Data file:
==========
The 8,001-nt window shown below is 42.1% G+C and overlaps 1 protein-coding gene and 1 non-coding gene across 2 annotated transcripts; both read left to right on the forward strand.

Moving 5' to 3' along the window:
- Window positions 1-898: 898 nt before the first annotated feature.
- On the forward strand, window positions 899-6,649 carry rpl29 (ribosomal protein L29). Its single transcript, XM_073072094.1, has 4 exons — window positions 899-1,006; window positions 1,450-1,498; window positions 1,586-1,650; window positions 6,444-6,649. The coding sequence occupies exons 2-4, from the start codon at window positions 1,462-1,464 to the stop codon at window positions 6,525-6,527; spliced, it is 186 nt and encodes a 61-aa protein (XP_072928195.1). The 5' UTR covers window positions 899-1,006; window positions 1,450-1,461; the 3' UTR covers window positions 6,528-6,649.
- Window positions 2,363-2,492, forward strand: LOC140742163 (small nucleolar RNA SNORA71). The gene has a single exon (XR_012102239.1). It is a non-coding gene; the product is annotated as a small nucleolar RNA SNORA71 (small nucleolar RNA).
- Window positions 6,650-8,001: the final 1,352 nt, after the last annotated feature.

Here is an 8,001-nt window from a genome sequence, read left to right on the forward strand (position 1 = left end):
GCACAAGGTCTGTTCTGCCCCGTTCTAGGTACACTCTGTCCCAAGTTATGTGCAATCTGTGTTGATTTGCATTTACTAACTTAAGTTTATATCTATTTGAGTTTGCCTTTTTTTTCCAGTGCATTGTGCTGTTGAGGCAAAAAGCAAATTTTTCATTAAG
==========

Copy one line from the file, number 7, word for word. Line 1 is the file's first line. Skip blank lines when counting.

Here is an 8,001-nt window from a genome sequence, read left to right on the forward strand (position 1 = left end):